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Introduction to Industry Lens Selection and Classification

Ⅰ. Classification of industry lenses

According to optical characteristics, industry lens can be divided as: fixed focus lens, zoom lens, microscope zoom lens, and telecentric lens.


Ⅱ. Industry lens technology

1. Optical magnification

Optical magnification describes the degree of convergence or divergence of light rays passing through the lens, and the ratio of the imaging size to the actual size of the object.

Optical magnification = image size / actual object size = CCD size / field of view


E.g:

For the lens used on a 1/2" (6.4mmx4.8mm) camera, the imaging range (lateral) is actually 64mm, so the optical magnification of this lens is 6.4mm/64mm, which is 0.1x.


2. Focal length

The focal length refers to the distance from the optical center of the lens (post-optical main point) to the focal point of the imaging surface. After passing through the lens, the parallel light converges at a point, which is the so-called focal point. It is an important performance indicator of the lens. The length of the focal length determines the working distance, imaging size, field of view and depth of field for shooting. The focal lengths of commonly used lenses are 8mm, 12mm, 16mm, 25mm, 35mm, 50mm (75mm).


3. Working distance

Working distance refers to the distance from the first surface of the lens to the object to be imaged. Generally, the working distance of the lens is within a range.


4. Visual field

The lens projects the measured object and its surrounding environment on the camera's image sensor plane, forming a rectangular imaging surface on the image, and the object plane corresponding to the image in the imaging surface is called the visual field.


5. Depth of field

When the lens is sharply focused on an object, it can form a fairly clear image on the image sensor. A certain range of points in front of and behind the axis of the lens on this plane can also form clearer image points. The distance between the two planes is called the depth of field.


6. Field of view

In the optical system, with the lens as the vertex, the angle formed by the two edges of the maximum imaging range of the measured object passing through the lens is called the field of view. The size of the field of view determines the field of view of the lens. The larger the field of view is, the larger the visual field is and the smaller the optical magnification is.


7. Relative aperture

Aperture is a device inside the lens used to control the amount of light passing through the lens and entering the camera chip. The relative aperture refers to the ratio of the entrance pupil diameter to the focal length of the lens (WD/f), which is usually expressed as 1:1.4, 1:1.8, 1:2.0, etc.


8. Aperture scale

Aperture factor is an important internal parameter of the lens. It is the reciprocal of the relative aperture of the lens (f/WD). The larger the nominal value of the aperture scale is, the smaller the actual aperture will be. Generally, lens manufacturers will use the letter F to represent this parameter, and the size of F is usually set by changing the size of the aperture adjusting ring.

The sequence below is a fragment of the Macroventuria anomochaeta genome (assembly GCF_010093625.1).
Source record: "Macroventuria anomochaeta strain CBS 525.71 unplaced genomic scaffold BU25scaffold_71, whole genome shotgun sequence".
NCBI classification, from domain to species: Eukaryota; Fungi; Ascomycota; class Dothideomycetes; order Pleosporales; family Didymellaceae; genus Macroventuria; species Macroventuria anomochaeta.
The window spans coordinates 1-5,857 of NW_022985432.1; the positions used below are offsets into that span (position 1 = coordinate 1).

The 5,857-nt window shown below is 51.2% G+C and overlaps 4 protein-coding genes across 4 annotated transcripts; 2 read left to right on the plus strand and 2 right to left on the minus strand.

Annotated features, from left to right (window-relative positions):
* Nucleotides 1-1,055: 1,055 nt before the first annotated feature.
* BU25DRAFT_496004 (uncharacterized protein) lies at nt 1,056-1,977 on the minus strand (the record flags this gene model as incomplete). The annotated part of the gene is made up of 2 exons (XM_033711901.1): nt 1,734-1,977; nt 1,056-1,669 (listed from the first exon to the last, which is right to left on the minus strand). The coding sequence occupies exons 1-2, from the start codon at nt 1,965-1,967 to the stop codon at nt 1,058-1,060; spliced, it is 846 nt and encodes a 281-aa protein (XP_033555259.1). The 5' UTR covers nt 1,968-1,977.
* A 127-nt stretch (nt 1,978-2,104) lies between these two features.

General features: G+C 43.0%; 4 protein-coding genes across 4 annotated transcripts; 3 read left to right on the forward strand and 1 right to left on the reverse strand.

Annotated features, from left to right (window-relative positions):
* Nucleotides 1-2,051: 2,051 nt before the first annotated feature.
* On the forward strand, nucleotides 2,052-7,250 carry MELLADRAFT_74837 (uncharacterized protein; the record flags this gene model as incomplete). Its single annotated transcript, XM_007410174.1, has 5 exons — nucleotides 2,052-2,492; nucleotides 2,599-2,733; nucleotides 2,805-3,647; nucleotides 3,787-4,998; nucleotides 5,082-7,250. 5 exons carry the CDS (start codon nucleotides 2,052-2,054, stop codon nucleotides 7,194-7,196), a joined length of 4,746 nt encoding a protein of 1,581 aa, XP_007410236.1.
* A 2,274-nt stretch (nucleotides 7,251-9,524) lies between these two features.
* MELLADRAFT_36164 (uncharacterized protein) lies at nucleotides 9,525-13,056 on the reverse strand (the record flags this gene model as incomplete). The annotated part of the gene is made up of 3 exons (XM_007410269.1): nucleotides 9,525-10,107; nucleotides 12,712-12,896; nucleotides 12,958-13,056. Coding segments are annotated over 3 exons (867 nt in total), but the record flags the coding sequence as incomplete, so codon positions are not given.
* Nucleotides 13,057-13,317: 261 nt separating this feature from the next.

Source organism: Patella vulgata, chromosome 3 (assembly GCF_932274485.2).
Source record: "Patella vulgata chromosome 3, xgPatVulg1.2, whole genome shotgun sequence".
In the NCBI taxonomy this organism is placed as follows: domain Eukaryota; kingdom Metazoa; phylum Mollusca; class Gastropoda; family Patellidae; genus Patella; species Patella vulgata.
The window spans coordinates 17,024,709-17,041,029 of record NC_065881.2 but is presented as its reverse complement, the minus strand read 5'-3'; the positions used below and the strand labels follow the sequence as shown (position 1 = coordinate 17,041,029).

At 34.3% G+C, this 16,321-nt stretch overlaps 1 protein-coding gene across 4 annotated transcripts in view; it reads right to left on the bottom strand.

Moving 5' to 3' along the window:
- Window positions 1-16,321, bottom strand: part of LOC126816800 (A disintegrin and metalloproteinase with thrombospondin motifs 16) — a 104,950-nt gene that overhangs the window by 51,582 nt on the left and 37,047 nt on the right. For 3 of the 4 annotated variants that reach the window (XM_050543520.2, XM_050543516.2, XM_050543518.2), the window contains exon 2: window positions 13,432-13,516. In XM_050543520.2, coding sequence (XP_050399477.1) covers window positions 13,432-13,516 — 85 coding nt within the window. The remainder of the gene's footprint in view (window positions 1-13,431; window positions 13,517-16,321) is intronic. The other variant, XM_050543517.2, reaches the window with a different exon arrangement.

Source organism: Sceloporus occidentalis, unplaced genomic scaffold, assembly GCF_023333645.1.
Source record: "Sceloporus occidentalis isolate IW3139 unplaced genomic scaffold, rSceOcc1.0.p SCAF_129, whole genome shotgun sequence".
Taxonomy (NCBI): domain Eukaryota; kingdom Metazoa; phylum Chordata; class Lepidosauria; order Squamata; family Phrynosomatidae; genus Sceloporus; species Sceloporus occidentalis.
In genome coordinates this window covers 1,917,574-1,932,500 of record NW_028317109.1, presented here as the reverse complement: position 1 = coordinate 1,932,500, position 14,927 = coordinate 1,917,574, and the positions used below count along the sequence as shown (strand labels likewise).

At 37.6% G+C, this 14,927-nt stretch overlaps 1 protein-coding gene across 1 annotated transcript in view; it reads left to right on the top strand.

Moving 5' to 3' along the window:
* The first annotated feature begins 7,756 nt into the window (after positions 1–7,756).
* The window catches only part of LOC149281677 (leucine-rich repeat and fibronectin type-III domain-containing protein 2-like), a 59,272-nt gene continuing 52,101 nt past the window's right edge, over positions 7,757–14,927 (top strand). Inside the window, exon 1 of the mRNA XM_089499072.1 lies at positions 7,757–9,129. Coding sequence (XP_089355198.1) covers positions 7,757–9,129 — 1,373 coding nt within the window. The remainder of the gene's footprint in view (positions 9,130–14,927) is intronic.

9. Optical size

Generally, it refers to the largest image sensor size (diagonal) that can be adapted during lens design, which is described in terms of sensor size, such as 1", 2/3”, 1/2", 1/3", etc. If the sensor size of the camera is larger than the maximum size of the lens design, dark shadows or black corners will be seen at the four corners of the screen.


10. Optical interface

The connection between the camera and the lens is the optical interface of the lens, and the industry has formed a standard specification for the optical interface. For example, CS interface, C interface and F interface. The CS interface can be converted to C interface, but C interface cannot be converted to CS interface. F is a Nikon buckle. In industrial applications, the C interface and CS interface are generally used on small sensor cameras, and the F interface is used on large sensor cameras. In addition, there are commonly used interfaces like M42, M58, M72 for line cameras... As the names suggest, these are threaded ports of a certain diameter.


11. Distortion

Distortion is actually the general term for the inherent perspective distortion of an optical lens, that is, the distortion caused by perspective. This distortion is very unfavorable to the image quality of the photo. This is the inherent characteristic of the lens, so it cannot be eliminated but can only be improved.


12. Circle of confusion

When light rays with parallel optical axes enter the lens, the ideal lens should be where all the light rays are gathered at one point and then spread out in a cone shape. This point where all the light rays are gathered is called the focal point. In front of and behind the focus, the light begins to gather and diffuse, and the image of the point becomes blurred, forming an enlarged circle. This circle is called the circle of confusion.


13. Resolution ratio/Resolving power

Lens resolution ratio, also known as resolution power and resolving power, refers to the ability of the lens to clearly reproduce the details of the subject. The resolution ratio of the lens refers to the number of pairs of black and white lines that can be distinguished within 1mm on the imaging plane, d is the line width, and its resolution ratio is 1/(2d), the unit is "line pairs/mm", for example, the resolution ratio of a certain lens is 120lp/mm.


14. MTF (Modulation Transfer Function)

Different MTF values at the same frequency bring different images.